"Fourth, Colwell seems to have misunderstood what a definite semantic to the noun entailed linguistically. His improper method of prescription, based on his analysis, led him to commit a category mistake by foisting a semantic upon a certain group of nouns (pre-copulative PNs) that he failed to appreciate on their own terms. Because of this, and apparently without considering the ramifications of what the semantic suggested, he applied it to John 1:1c and argued against the indefinite or qualitative sense. But this was an improper use of his own rule, for his rule was only to be applied post hoc to nouns clearly understood to be definite from context.

"Where he regarded his rule most important, in the area of translation and interpretation, is exactly where it is in fact most irrelevant yet ironically most dangerous, especially the latter. When his rule is applied prescriptively in the fashion he and others since him have, it is most damaging to the semantics of the pre-copulative anarthrous construction as a whole. For when it is determined that most pre-copulative anarthrous PNs are in fact not definite, then one has to ask what use the rule serves at all in determining such. It is one grand question begging venture, therefore, to cite his rule for ascertaining any semantic preponderance anywhere, not to mention disputable passages like John 1:1c."

Then under the sub-heading "Illegitimate Usage of Colwell":

"Thereafter Colwell’s conclusions were accepted nearly unanimously in the scholarly world. Many evangelicals, because of the implications to John 1:1, unwittingly assumed, as Metzger did, the converse of Colwell’s rule which led to its abuse. His actual rule states, “Definite predicate nouns which precede the verb usually lack the article.” This statement, however, was taken to imply that anarthrous predicate nominatives that precede the verb are usually definite. This type of abuse bled into the commentaries on John as well. Later research seriously questioned this consensus of opinion by attempting to demonstrate that pre-copulative anarthrous PNs were predominately qualitative in nature, a fact not considered seriously enough within the semantic range of some, including Colwell."-emphasis ours.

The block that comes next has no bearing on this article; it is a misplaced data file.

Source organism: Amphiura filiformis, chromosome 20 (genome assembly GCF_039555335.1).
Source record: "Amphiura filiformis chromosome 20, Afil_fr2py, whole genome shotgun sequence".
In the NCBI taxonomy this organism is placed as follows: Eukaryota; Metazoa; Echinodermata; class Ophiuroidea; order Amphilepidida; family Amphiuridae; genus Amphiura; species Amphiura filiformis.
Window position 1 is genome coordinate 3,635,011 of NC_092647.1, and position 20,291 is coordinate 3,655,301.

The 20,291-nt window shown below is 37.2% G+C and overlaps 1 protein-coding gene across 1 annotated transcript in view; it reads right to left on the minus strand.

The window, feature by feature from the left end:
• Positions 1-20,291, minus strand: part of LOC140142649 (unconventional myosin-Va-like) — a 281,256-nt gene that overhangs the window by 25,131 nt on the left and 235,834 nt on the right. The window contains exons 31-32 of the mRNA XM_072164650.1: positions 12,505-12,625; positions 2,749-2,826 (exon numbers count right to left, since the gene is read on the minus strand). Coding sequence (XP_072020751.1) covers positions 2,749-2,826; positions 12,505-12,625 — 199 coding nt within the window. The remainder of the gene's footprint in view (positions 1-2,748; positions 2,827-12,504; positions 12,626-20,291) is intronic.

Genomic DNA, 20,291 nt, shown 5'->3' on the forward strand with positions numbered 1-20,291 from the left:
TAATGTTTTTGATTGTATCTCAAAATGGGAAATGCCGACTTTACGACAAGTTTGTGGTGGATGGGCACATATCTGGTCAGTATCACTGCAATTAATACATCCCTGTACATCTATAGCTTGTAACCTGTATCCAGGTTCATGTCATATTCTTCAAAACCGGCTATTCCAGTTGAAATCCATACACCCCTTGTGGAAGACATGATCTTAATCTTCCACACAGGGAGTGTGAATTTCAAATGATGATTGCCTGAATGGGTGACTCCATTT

The editors of this page cannot come to any other conclusion with Metzger's stated position(and also William Barclay-Expository Times 65, October 1957, pp.31-32; Julius M. Mantey-Letter to the WTB&TS, July 11, 1974; Robert Countess- 'The Jehovah's Witnesses' New Testament, 2nd,1987 who all likewised used Colwell's Rule to condemn the NWT at John1:1c) that the New World Translation proved the more scholarly in this matter.
That may well come as a surprise to many but it appears to us to be an inescapable fact.

It is true that the NWTTC did not argue that the converse of Colwell was a "logical blunder" and so the scholars who did so use Colwell against the indefinite rendering were exhibiting an understanding of his rule that was demonstrably falsifiable. However, we do not know of any scholars who showed that Colwell's rule 2b had little relevance in determining the degree of definiteness in such constructions of that of John 1:1c. But the NWTTC did.

Yet, some authors of sites/pages that criticise/condemn the NWT's rendering of John 1:1c on the www(but much less so now in books!)still cite the comments of Metzger, Barclay and Mantey without realising this!
It is our hope, probably a forlorn one, that those sites will now remove such unscholarly remarks by scholars who unfortunately 'abused' a Greek rule that has been shown to have no use in regard to how John 1:1 could be translated and henceforth misled, and very likely still misleading, many to think the NWT's rendering ignored an "established rule of Greek grammar."


We note that the one volume NIV Theological Dictionary of New Testament Words (The Zondervan Corporation, Paternoster Press, 2000, p.555) also perpetuates this mis-understanding and mis-use of Colwell's Rule at John 1:1 with a reference to the New World Translation of the Holy Scriptures.